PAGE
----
Most schools today have some form of video surveillance technology, but video analytics solutions have come a long way. Modern video analytics software utilizes machine learning along with computer vision techniques to detect weapons and other abnormalities that standard video systems are incapable of identifying. When abnormalities are detected, security teams can be instantly alerted.
School operations planning a technology refresh can add analytics-based products onto an existing system, making video analytics a somewhat more cost-effective solution. Even so, these newer platforms tend to carry a high implementation cost compared to more basic video surveillance solutions. Part of this cost is due to the need for appropriate staff training.
Because video analytics solutions are still fairly new, capabilities vary widely. This makes it particularly important to ask a lot of questions during product selection about capabilities, regular maintenance, and the level of staff training needed to get the most impact from this system.
The newest weapons detection technology solutions are radar-based systems. Because these technologies are just now coming onto the market, it will likely be a while before they are functional and affordable for a school operation, but they are a solution to watch. This emerging technology uses small, concealable signal generators and detectors to detect firearms, including those made of polymer materials, edged weapons, and even things such as canisters that are commonly used to make explosive devices.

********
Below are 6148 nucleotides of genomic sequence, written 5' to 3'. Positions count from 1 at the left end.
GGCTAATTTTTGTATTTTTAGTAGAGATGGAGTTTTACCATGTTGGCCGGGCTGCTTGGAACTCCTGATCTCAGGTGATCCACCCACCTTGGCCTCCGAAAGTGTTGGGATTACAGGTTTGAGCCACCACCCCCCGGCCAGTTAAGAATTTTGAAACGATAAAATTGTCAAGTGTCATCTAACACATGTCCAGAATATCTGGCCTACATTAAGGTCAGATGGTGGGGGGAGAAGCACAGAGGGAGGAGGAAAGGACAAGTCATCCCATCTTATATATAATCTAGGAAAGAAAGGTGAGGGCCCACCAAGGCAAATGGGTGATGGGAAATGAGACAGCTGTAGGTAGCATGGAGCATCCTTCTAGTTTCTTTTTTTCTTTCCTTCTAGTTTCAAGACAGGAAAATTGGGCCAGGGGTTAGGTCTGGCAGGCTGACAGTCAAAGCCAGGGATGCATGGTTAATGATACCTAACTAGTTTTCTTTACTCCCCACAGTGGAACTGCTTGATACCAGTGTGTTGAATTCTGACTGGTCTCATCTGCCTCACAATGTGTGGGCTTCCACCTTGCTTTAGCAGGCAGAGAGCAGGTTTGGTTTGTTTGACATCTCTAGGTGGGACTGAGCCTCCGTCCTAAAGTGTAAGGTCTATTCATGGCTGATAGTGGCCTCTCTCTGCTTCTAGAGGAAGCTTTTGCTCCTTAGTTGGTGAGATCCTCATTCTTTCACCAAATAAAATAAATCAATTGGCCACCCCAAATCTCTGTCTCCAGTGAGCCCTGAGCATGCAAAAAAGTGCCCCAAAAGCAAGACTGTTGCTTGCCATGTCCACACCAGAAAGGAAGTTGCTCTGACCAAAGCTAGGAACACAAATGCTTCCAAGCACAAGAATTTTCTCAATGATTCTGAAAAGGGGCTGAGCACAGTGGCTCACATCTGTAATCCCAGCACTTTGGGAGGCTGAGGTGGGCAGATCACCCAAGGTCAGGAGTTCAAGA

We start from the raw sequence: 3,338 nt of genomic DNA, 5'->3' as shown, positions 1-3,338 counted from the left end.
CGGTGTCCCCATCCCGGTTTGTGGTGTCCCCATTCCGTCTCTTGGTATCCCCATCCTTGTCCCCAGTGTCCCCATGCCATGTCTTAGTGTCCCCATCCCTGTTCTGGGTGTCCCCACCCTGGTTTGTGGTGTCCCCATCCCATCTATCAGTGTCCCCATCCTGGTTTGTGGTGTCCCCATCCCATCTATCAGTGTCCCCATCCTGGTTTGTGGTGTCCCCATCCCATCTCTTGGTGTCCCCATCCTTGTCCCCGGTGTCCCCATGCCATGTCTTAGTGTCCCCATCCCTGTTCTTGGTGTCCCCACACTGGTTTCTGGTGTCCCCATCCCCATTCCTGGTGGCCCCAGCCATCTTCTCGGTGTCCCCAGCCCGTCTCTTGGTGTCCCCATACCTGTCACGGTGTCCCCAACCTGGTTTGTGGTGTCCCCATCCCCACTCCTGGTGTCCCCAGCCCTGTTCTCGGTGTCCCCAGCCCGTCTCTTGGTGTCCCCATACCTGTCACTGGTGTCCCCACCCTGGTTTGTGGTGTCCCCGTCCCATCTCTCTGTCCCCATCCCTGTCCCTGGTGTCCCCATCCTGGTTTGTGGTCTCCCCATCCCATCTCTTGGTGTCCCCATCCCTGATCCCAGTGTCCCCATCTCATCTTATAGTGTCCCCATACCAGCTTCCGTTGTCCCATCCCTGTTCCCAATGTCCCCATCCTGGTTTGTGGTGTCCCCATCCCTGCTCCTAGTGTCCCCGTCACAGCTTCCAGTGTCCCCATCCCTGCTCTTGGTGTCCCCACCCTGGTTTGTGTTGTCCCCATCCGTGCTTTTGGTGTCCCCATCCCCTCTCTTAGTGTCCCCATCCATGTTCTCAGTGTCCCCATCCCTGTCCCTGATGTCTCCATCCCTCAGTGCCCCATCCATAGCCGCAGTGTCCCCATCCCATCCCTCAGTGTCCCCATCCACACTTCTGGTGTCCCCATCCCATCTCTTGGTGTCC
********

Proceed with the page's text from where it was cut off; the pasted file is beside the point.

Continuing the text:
Even more intriguing, manufacturers claim that these systems can unobtrusively cover a broad area, such as a pedestrian walkway or a lobby or school commons area. By deploying a radar-based system outside a facility, a threat could feasibly be detected before it reaches the building entrance, allowing security personnel the opportunity to intervene.
A layered security approach
Just as these episodes of school violence feature a range of threats, school weapons detection programs should be layered to more effectively detect potential acts of violence. However, identifying the most effective layers for keeping your school safe is best done with a site security audit.
This is an area where CRUX can help. Our security design and consulting services begin by helping school districts identify a holistic approach to security that includes site assessments, well-considered response protocols, and technology investments that meet your unique needs. If you’re ready to strengthen your schools’ safety, contact CRUX.
4 Key Features of the Post-Pandemic Workplace Conference Room
Written by: Mason Brooks & Daniel Bruce
Organizations of all types are still discovering how to reinvent the workplace in a post-pandemic world, and there remains a large variation in how this shift will look across organizations. One factor most employers can agree on, however, is that there’s a strong need today for connectivity across the workplace. While remote and hybrid positions continue to increase, most large corporations are planning to have some balance of in-person and remote workforce.